Tanzania Banking

tanzania banking Tanzania Banking

The Tanzanian banking sector embarked on a plan for financial liberalization in the 90’s in order to sustain the country’s economic growth.

This has been accomplished through the mobilization of financial resources as well as by increasing competition in the financial markets and by enhancing the quality and efficiency of credit allocation.

As a result of the liberalization, new merchant banks, commercial banks, bureaus de change, credit bureaus and other financial institutions have entered the market.

As of March 2015 there are 56 licensed banks and other financial institutions in Tanzania, versus 38 in 2009.

Tanzania Banking Network

According to the latest banking report of the Bank of Tanzania (BOT), the banking institutions in Tanzania had an overall branch network of 702 branches in 2014, compared to 642 in 2013.

Most of the branches were located in major cities of Dar es Salaam, Arusha, Mwanza, Mbeya and Moshi.

Dar es Salaam had 255 branches which constituted 36.32% of all branches, followed by Arusha, 50 branches (7.12%), Mwanza, 46 (6.55%), Mbeya, 38 (5.41%) and Moshi, 32 (4.56%).

In 2014, the overall number of banking agents grew by 180%, from 591 in 2013 to 1,652.

This is a result of the comprehensive agent banking guidelines introduced by BOT in 2013 that permit for the first time licensed banks and financial institutions to appoint retail agents for their banking services.

Accordingly, the introduction of agent banking provides a mechanism though which banks can profitably extend their services to previously unbanked lower income individuals.

Tanzania Banking Sector Performances

Total assets of the banking sector reached TZS22.5tn in 2014, a growth of 15.11% from TZS19.5tn in 2013.

Major components of the banking sector assets were loans advances and overdrafts (53.26%), cash, balance with banks and items for clearing (21.27%), and investment in debt securities (17.36%).

Distribution of the loan portfolio was: trade (21.85%), personal loans (17.10%), manufacturing (11.16%), building, construction and real estate (9.02%), agriculture, fishing, hunting and forestry (8.98 %), transport and communication (7.07%), and other sectors (24.82%).

Total liabilities grew by 14.81% from TZS17tn in 2013 to TZS19.5tn in 2014. Deposits accounted for 89.91% of the banks’ total liabilities.

Total capital increased by 17.10% from TZS2.5tn in 2013 to almost TZS3tn in 2014.

The growth was attributed to the entrance of new banking institutions, retention of profits and additional capital injection, BOT indicated.

Tanzania’s banking sector recorded a profit before tax of TZS528b in 2014, compared to TZS461b in 2013, representing an increase of 14.64%.

Stanbic Bank Takes Precautions to Minimize Risk for Customers and Staff

As Africans continue to face challenges around precautionary measures to minimize the risk of spread of the Covid-19 virus, Stanbic Bank is encouraging customers to consider digital banking as a preferred option to visiting a physical branch.

“The safety of our employees and customers is something that we care deeply about and we strongly encourage customers to use Stanbic Bank’s suite of digital banking tools for their financial needs, whether this be from a personal or business perspective,” says Brian Ndadzungira, Stanbic
Bank Tanzania Head of Personal and Business Banking.

“Digital platforms provide an efficient, fast, safe and nearly instantaneous solution to many, if not all of your daily banking requirements, away from public spaces,” he adds.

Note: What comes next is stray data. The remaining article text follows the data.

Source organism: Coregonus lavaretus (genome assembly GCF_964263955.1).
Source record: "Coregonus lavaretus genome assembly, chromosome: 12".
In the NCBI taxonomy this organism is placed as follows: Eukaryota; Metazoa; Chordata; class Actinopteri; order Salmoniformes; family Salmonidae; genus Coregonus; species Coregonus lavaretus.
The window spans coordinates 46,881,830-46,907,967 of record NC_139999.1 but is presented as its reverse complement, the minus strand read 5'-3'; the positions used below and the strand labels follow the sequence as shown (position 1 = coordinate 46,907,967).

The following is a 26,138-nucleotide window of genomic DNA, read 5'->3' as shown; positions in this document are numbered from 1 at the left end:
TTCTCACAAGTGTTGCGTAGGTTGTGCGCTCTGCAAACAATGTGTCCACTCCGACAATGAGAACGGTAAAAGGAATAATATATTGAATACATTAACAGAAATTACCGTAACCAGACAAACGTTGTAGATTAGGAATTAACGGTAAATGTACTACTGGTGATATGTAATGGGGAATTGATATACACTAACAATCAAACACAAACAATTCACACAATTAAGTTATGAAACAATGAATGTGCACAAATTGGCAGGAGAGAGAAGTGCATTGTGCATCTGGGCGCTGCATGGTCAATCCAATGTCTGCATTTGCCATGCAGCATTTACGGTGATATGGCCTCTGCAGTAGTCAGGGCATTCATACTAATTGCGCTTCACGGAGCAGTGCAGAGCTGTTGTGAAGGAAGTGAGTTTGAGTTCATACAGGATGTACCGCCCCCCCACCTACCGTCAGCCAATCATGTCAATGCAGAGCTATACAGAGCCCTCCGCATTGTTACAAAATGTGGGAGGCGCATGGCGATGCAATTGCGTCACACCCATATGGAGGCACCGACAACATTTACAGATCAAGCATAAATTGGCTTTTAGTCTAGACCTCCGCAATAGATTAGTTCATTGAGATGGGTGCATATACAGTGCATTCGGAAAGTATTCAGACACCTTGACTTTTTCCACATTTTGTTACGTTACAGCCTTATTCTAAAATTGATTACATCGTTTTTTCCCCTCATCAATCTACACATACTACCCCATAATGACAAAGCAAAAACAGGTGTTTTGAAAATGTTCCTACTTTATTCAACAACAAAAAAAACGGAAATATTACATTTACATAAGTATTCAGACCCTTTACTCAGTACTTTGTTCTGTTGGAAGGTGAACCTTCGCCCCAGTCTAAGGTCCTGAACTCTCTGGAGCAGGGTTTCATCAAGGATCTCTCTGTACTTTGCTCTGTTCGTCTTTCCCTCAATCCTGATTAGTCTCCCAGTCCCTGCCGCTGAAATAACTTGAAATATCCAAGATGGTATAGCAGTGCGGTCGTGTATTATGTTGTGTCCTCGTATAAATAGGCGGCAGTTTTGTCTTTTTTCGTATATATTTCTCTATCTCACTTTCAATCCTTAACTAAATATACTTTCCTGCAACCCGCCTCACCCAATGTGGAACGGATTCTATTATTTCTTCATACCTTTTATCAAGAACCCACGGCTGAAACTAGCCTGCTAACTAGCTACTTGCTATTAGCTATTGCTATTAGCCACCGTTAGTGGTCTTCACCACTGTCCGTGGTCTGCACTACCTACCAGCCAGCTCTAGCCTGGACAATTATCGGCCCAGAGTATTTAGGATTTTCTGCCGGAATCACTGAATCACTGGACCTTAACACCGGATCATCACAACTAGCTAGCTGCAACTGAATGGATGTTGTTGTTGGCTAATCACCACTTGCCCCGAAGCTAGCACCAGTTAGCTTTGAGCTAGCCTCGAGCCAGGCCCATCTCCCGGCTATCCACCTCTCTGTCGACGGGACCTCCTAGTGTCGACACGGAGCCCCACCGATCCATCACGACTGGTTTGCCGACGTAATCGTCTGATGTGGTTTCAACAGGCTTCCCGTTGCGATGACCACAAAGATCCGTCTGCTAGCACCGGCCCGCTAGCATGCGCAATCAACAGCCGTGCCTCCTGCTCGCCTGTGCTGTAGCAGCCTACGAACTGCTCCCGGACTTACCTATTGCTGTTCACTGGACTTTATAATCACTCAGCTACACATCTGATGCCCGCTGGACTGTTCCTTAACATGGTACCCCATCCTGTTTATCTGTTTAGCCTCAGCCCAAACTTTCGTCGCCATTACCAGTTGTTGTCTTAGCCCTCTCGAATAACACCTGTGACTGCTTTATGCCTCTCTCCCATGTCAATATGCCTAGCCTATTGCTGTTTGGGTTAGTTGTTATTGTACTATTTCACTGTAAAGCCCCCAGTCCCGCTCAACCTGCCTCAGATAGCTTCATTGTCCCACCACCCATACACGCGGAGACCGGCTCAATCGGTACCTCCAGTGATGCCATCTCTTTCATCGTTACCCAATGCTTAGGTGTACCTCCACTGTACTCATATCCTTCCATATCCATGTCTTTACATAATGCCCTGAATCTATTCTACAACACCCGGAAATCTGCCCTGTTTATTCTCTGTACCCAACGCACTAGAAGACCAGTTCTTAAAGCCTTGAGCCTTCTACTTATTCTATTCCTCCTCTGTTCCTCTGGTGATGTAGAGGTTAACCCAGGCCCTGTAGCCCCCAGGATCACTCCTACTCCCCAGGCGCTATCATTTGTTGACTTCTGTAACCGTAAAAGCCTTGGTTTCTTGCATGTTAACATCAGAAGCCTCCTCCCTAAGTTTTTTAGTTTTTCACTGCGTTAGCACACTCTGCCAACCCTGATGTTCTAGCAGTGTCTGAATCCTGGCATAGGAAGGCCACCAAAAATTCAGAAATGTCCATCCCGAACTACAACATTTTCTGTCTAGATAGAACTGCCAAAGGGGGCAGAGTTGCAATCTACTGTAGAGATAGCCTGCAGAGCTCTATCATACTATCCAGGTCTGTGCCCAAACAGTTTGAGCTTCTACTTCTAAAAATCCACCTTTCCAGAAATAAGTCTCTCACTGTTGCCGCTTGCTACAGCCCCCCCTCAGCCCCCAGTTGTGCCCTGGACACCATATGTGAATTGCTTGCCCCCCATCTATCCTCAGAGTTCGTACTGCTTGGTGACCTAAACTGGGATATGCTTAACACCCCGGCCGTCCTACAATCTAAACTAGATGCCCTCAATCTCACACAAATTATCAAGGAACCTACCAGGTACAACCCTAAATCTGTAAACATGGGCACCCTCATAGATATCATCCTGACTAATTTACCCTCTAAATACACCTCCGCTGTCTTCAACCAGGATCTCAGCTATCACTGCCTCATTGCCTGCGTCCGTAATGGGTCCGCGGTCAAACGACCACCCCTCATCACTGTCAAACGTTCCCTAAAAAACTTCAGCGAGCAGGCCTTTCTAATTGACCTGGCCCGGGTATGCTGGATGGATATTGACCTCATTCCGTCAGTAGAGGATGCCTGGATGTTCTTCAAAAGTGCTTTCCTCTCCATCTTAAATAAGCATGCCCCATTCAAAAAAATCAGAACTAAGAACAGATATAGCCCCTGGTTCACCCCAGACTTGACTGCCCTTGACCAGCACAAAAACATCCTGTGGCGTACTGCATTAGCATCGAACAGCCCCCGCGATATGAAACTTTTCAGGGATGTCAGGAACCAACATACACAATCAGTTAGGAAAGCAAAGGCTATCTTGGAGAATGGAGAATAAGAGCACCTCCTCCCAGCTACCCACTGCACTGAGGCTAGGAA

Stanbic Bank’s digital products offer ease and convenience, no matter where the person is located, and replace the need to visit a physical branch. During times like these, digital, contact-free banking will help clients to carry on with their personal and business lives without disruption.

Ndadzungira explains that customers can manage account limits, make payments to local or international beneficiaries, stay connected by accessing prepaid airtime, data and electricity, download and send statements or use mobile money almost anywhere and at any time.

Digital solutions for business owners also make it possible to bank remotely and our relationship managers are available via phone and email to assist wherever possible.

Ndadzungira adds that Stanbic Bank representatives at the call center will be available to assist customers should they require advice or have specific questions related to their financial needs.

“This will likely see a higher volume of calls at call centers, and we are preparing internal systems for this eventuality.”

Stanbic Bank has rigorous business continuity processes and practices in place. These are rehearsed and planned on a regular basis. All the plans are designed to ensure effective business continuity, the integrity of the systems and processes and the safety and wellbeing of the staff and customers. Part of this plan would be to ensure the ability of the employees to fulfill their duties at other locations where the group operates or from home depending on business and personal requirements. 
Stanbic Bank has also issued a wide-ranging travel ban. In order to reduce risk to its staff and our communities, they have taken the decision to suspend all cross-border travel on Standard Bank Group business until further notice. 
Stanbic Bank adopted the principles recommended by the World Health Organisation and advise staff and contractors who return from high-risk destinations to adopt the fourteen-day self-isolation principle. The high-risk destination lists are reviewed daily to remain relevant.
“Stanbic Bank continues to closely monitor developments on Covid-19 both locally and abroad to ensure precautionary health measures are in place for our employees, clients and all our stakeholders,” Ndadzungira concludes.

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